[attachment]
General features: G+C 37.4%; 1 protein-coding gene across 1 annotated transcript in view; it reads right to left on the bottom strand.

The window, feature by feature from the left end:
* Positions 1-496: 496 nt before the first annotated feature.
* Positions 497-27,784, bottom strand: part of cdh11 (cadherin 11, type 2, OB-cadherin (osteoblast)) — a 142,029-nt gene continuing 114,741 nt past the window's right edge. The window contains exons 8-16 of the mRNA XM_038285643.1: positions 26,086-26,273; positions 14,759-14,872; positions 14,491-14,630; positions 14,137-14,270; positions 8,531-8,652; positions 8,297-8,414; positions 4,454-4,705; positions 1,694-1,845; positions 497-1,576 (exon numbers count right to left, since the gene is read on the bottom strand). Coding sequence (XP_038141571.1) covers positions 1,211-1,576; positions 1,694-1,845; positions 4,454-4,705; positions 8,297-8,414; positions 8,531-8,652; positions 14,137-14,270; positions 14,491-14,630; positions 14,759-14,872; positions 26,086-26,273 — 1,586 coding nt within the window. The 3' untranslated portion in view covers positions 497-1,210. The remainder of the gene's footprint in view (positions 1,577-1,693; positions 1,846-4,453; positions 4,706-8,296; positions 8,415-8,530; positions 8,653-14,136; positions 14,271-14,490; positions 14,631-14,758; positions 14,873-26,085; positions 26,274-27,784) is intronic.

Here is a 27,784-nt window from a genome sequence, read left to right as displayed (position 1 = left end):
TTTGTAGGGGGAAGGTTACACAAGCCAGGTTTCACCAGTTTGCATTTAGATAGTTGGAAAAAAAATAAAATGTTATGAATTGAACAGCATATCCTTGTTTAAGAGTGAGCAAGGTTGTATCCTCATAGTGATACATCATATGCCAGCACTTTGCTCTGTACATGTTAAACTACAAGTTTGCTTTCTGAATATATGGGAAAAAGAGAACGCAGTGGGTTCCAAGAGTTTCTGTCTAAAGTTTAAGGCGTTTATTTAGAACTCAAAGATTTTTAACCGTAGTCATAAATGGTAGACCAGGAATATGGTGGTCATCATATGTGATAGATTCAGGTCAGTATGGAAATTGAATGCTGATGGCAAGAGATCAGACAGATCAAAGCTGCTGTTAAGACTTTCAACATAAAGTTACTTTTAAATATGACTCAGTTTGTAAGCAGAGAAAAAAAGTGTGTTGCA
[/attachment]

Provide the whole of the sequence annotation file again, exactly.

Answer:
General features: G+C 37.4%; 1 protein-coding gene across 1 annotated transcript in view; it reads right to left on the bottom strand.

The window, feature by feature from the left end:
* Positions 1-496: 496 nt before the first annotated feature.
* Positions 497-27,784, bottom strand: part of cdh11 (cadherin 11, type 2, OB-cadherin (osteoblast)) — a 142,029-nt gene continuing 114,741 nt past the window's right edge. The window contains exons 8-16 of the mRNA XM_038285643.1: positions 26,086-26,273; positions 14,759-14,872; positions 14,491-14,630; positions 14,137-14,270; positions 8,531-8,652; positions 8,297-8,414; positions 4,454-4,705; positions 1,694-1,845; positions 497-1,576 (exon numbers count right to left, since the gene is read on the bottom strand). Coding sequence (XP_038141571.1) covers positions 1,211-1,576; positions 1,694-1,845; positions 4,454-4,705; positions 8,297-8,414; positions 8,531-8,652; positions 14,137-14,270; positions 14,491-14,630; positions 14,759-14,872; positions 26,086-26,273 — 1,586 coding nt within the window. The 3' untranslated portion in view covers positions 497-1,210. The remainder of the gene's footprint in view (positions 1,577-1,693; positions 1,846-4,453; positions 4,706-8,296; positions 8,415-8,530; positions 8,653-14,136; positions 14,271-14,490; positions 14,631-14,758; positions 14,873-26,085; positions 26,274-27,784) is intronic.

Here is a 27,784-nt window from a genome sequence, read left to right as displayed (position 1 = left end):
TTTGTAGGGGGAAGGTTACACAAGCCAGGTTTCACCAGTTTGCATTTAGATAGTTGGAAAAAAAATAAAATGTTATGAATTGAACAGCATATCCTTGTTTAAGAGTGAGCAAGGTTGTATCCTCATAGTGATACATCATATGCCAGCACTTTGCTCTGTACATGTTAAACTACAAGTTTGCTTTCTGAATATATGGGAAAAAGAGAACGCAGTGGGTTCCAAGAGTTTCTGTCTAAAGTTTAAGGCGTTTATTTAGAACTCAAAGATTTTTAACCGTAGTCATAAATGGTAGACCAGGAATATGGTGGTCATCATATGTGATAGATTCAGGTCAGTATGGAAATTGAATGCTGATGGCAAGAGATCAGACAGATCAAAGCTGCTGTTAAGACTTTCAACATAAAGTTACTTTTAAATATGACTCAGTTTGTAAGCAGAGAAAAAAAGTGTGTTGCA